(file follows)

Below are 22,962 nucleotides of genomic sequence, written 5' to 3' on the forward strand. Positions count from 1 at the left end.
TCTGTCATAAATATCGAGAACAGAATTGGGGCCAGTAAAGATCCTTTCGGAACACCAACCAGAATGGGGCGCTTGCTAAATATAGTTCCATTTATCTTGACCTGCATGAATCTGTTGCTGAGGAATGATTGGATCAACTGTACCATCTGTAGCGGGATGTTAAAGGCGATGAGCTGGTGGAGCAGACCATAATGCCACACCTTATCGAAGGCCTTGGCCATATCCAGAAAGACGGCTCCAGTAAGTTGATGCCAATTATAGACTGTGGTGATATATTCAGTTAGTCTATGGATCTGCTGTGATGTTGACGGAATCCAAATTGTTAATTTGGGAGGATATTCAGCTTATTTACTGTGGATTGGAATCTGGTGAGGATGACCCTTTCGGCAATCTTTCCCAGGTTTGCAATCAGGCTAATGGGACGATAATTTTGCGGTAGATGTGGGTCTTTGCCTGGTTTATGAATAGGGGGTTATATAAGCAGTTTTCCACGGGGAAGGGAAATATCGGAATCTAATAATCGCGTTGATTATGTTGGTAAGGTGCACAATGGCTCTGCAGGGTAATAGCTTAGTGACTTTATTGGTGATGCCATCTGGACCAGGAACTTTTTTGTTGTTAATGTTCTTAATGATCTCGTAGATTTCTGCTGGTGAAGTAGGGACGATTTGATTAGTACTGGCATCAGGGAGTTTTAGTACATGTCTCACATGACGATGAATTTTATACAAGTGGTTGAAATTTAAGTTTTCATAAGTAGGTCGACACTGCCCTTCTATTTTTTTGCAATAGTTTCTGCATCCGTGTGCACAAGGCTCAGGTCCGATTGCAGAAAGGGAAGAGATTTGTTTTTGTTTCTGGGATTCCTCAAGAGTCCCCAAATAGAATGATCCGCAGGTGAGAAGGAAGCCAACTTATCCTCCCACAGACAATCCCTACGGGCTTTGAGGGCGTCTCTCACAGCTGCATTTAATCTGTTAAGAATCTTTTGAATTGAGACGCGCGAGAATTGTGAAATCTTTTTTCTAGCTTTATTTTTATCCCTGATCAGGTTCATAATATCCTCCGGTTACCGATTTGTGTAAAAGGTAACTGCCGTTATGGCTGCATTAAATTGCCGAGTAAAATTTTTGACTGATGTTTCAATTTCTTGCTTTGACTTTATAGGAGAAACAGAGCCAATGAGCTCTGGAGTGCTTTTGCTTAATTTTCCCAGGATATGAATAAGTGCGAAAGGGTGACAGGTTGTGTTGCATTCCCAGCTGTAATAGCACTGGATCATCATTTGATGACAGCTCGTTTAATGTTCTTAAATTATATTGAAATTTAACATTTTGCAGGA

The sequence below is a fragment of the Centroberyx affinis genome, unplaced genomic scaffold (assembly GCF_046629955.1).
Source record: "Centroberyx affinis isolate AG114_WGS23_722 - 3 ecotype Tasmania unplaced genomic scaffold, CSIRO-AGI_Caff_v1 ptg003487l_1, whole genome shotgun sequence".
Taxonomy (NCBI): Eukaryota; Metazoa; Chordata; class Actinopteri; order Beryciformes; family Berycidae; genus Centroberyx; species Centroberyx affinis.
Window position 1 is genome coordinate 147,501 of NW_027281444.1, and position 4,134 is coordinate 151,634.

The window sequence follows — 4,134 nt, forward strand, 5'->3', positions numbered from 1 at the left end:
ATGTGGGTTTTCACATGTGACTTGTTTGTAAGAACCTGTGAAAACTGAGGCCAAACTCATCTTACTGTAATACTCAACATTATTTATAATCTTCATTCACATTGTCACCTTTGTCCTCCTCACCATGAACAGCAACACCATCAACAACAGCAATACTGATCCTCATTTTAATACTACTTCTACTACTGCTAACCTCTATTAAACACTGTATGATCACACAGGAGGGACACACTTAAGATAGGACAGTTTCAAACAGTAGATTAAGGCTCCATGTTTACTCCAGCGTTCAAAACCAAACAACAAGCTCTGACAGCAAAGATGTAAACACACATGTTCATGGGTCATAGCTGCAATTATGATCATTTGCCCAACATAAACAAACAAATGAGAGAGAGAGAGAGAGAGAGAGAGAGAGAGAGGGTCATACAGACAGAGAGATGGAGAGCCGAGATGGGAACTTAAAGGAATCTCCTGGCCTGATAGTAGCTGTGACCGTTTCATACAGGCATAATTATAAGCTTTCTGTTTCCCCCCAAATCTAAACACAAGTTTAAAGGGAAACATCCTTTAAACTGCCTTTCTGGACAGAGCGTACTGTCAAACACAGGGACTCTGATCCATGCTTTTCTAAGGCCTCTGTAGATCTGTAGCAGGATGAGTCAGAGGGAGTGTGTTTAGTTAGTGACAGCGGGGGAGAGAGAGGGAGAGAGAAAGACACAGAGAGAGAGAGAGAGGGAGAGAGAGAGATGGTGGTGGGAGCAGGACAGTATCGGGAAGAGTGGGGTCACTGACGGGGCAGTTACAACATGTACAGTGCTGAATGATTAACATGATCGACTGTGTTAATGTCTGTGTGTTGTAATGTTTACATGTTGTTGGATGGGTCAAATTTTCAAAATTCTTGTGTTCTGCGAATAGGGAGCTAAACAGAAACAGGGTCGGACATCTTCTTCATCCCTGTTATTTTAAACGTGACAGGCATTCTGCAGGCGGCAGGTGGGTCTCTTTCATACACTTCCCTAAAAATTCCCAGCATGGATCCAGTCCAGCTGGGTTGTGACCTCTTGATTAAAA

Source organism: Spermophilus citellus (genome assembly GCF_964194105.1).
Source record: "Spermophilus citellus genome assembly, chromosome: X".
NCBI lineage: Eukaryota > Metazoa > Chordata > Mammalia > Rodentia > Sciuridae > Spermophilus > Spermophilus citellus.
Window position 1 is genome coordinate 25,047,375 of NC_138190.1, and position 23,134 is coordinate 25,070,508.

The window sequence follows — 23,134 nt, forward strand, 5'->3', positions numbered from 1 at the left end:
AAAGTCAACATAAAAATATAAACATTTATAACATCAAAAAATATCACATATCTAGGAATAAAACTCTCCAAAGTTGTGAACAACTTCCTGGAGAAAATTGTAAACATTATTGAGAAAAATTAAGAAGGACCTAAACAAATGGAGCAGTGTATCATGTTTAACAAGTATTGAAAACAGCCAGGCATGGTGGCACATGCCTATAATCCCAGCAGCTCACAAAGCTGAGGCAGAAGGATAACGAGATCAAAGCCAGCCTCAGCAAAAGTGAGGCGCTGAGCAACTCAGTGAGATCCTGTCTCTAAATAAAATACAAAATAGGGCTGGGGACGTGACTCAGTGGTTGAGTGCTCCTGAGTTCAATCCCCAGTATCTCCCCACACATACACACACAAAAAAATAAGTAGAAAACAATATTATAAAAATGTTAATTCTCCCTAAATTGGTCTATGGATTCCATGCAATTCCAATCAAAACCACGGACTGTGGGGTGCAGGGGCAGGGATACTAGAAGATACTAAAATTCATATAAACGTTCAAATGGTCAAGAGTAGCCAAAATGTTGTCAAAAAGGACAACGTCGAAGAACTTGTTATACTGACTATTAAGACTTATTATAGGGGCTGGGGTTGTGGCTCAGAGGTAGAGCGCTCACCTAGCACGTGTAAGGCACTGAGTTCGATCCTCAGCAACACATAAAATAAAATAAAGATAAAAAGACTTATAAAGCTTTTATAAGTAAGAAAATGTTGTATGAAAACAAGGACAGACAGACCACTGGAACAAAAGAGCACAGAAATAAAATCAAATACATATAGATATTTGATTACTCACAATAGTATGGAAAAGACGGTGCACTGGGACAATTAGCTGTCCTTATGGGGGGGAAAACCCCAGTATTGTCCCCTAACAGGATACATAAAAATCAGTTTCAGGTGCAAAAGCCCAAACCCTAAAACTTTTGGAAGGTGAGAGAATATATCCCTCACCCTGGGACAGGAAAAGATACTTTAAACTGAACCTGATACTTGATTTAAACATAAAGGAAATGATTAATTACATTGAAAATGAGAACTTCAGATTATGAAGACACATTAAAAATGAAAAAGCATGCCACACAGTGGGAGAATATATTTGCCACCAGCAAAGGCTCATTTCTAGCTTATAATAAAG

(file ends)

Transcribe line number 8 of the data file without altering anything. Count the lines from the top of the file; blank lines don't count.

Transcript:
ATGTGGGTTTTCACATGTGACTTGTTTGTAAGAACCTGTGAAAACTGAGGCCAAACTCATCTTACTGTAATACTCAACATTATTTATAATCTTCATTCACATTGTCACCTTTGTCCTCCTCACCATGAACAGCAACACCATCAACAACAGCAATACTGATCCTCATTTTAATACTACTTCTACTACTGCTAACCTCTATTAAACACTGTATGATCACACAGGAGGGACACACTTAAGATAGGACAGTTTCAAACAGTAGATTAAGGCTCCATGTTTACTCCAGCGTTCAAAACCAAACAACAAGCTCTGACAGCAAAGATGTAAACACACATGTTCATGGGTCATAGCTGCAATTATGATCATTTGCCCAACATAAACAAACAAATGAGAGAGAGAGAGAGAGAGAGAGAGAGAGAGAGGGTCATACAGACAGAGAGATGGAGAGCCGAGATGGGAACTTAAAGGAATCTCCTGGCCTGATAGTAGCTGTGACCGTTTCATACAGGCATAATTATAAGCTTTCTGTTTCCCCCCAAATCTAAACACAAGTTTAAAGGGAAACATCCTTTAAACTGCCTTTCTGGACAGAGCGTACTGTCAAACACAGGGACTCTGATCCATGCTTTTCTAAGGCCTCTGTAGATCTGTAGCAGGATGAGTCAGAGGGAGTGTGTTTAGTTAGTGACAGCGGGGGAGAGAGAGGGAGAGAGAAAGACACAGAGAGAGAGAGAGAGGGAGAGAGAGAGATGGTGGTGGGAGCAGGACAGTATCGGGAAGAGTGGGGTCACTGACGGGGCAGTTACAACATGTACAGTGCTGAATGATTAACATGATCGACTGTGTTAATGTCTGTGTGTTGTAATGTTTACATGTTGTTGGATGGGTCAAATTTTCAAAATTCTTGTGTTCTGCGAATAGGGAGCTAAACAGAAACAGGGTCGGACATCTTCTTCATCCCTGTTATTTTAAACGTGACAGGCATTCTGCAGGCGGCAGGTGGGTCTCTTTCATACACTTCCCTAAAAATTCCCAGCATGGATCCAGTCCAGCTGGGTTGTGACCTCTTGATTAAAA